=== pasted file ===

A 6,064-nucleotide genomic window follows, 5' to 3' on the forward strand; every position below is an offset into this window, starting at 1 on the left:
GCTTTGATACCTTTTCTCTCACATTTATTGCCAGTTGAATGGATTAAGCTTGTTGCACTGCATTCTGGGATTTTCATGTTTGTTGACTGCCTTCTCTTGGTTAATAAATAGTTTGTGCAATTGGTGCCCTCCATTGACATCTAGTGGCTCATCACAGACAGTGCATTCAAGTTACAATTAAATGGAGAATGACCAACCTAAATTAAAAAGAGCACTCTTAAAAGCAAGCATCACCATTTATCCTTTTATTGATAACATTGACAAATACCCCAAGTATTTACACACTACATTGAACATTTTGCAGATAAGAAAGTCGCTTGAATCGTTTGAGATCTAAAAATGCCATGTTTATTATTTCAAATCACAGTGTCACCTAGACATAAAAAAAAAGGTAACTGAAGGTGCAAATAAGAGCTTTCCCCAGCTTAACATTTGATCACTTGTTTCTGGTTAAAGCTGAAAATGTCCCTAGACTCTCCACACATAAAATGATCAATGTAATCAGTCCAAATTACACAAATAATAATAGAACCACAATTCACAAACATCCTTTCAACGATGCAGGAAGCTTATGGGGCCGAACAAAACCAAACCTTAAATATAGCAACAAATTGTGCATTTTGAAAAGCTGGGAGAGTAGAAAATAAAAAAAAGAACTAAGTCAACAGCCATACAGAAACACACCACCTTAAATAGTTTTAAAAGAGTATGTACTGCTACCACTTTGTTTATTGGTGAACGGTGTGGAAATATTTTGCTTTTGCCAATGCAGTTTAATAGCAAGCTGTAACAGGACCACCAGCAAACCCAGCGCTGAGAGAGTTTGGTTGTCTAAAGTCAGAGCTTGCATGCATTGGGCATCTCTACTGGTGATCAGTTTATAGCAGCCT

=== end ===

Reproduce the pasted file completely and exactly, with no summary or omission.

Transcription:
A 6,064-nucleotide genomic window follows, 5' to 3' on the forward strand; every position below is an offset into this window, starting at 1 on the left:
GCTTTGATACCTTTTCTCTCACATTTATTGCCAGTTGAATGGATTAAGCTTGTTGCACTGCATTCTGGGATTTTCATGTTTGTTGACTGCCTTCTCTTGGTTAATAAATAGTTTGTGCAATTGGTGCCCTCCATTGACATCTAGTGGCTCATCACAGACAGTGCATTCAAGTTACAATTAAATGGAGAATGACCAACCTAAATTAAAAAGAGCACTCTTAAAAGCAAGCATCACCATTTATCCTTTTATTGATAACATTGACAAATACCCCAAGTATTTACACACTACATTGAACATTTTGCAGATAAGAAAGTCGCTTGAATCGTTTGAGATCTAAAAATGCCATGTTTATTATTTCAAATCACAGTGTCACCTAGACATAAAAAAAAAGGTAACTGAAGGTGCAAATAAGAGCTTTCCCCAGCTTAACATTTGATCACTTGTTTCTGGTTAAAGCTGAAAATGTCCCTAGACTCTCCACACATAAAATGATCAATGTAATCAGTCCAAATTACACAAATAATAATAGAACCACAATTCACAAACATCCTTTCAACGATGCAGGAAGCTTATGGGGCCGAACAAAACCAAACCTTAAATATAGCAACAAATTGTGCATTTTGAAAAGCTGGGAGAGTAGAAAATAAAAAAAAGAACTAAGTCAACAGCCATACAGAAACACACCACCTTAAATAGTTTTAAAAGAGTATGTACTGCTACCACTTTGTTTATTGGTGAACGGTGTGGAAATATTTTGCTTTTGCCAATGCAGTTTAATAGCAAGCTGTAACAGGACCACCAGCAAACCCAGCGCTGAGAGAGTTTGGTTGTCTAAAGTCAGAGCTTGCATGCATTGGGCATCTCTACTGGTGATCAGTTTATAGCAGCCT